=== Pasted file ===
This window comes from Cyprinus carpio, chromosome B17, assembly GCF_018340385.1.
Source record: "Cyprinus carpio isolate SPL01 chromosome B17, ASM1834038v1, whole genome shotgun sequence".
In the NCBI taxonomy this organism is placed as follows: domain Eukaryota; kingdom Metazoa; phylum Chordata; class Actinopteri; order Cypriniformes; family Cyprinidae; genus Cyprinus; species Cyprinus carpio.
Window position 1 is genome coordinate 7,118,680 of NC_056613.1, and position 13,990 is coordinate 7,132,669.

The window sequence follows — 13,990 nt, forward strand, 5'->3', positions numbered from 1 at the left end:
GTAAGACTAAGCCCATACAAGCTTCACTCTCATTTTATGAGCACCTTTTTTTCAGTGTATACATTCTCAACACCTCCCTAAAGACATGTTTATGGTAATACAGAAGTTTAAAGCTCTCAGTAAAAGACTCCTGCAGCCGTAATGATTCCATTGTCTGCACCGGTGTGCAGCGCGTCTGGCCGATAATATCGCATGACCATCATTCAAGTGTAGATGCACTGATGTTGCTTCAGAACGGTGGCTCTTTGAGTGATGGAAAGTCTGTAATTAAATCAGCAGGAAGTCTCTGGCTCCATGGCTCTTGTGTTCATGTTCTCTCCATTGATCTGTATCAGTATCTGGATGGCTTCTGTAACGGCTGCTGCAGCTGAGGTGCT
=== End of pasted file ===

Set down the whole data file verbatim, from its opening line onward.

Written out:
This window comes from Cyprinus carpio, chromosome B17, assembly GCF_018340385.1.
Source record: "Cyprinus carpio isolate SPL01 chromosome B17, ASM1834038v1, whole genome shotgun sequence".
In the NCBI taxonomy this organism is placed as follows: domain Eukaryota; kingdom Metazoa; phylum Chordata; class Actinopteri; order Cypriniformes; family Cyprinidae; genus Cyprinus; species Cyprinus carpio.
Window position 1 is genome coordinate 7,118,680 of NC_056613.1, and position 13,990 is coordinate 7,132,669.

The window sequence follows — 13,990 nt, forward strand, 5'->3', positions numbered from 1 at the left end:
GTAAGACTAAGCCCATACAAGCTTCACTCTCATTTTATGAGCACCTTTTTTTCAGTGTATACATTCTCAACACCTCCCTAAAGACATGTTTATGGTAATACAGAAGTTTAAAGCTCTCAGTAAAAGACTCCTGCAGCCGTAATGATTCCATTGTCTGCACCGGTGTGCAGCGCGTCTGGCCGATAATATCGCATGACCATCATTCAAGTGTAGATGCACTGATGTTGCTTCAGAACGGTGGCTCTTTGAGTGATGGAAAGTCTGTAATTAAATCAGCAGGAAGTCTCTGGCTCCATGGCTCTTGTGTTCATGTTCTCTCCATTGATCTGTATCAGTATCTGGATGGCTTCTGTAACGGCTGCTGCAGCTGAGGTGCT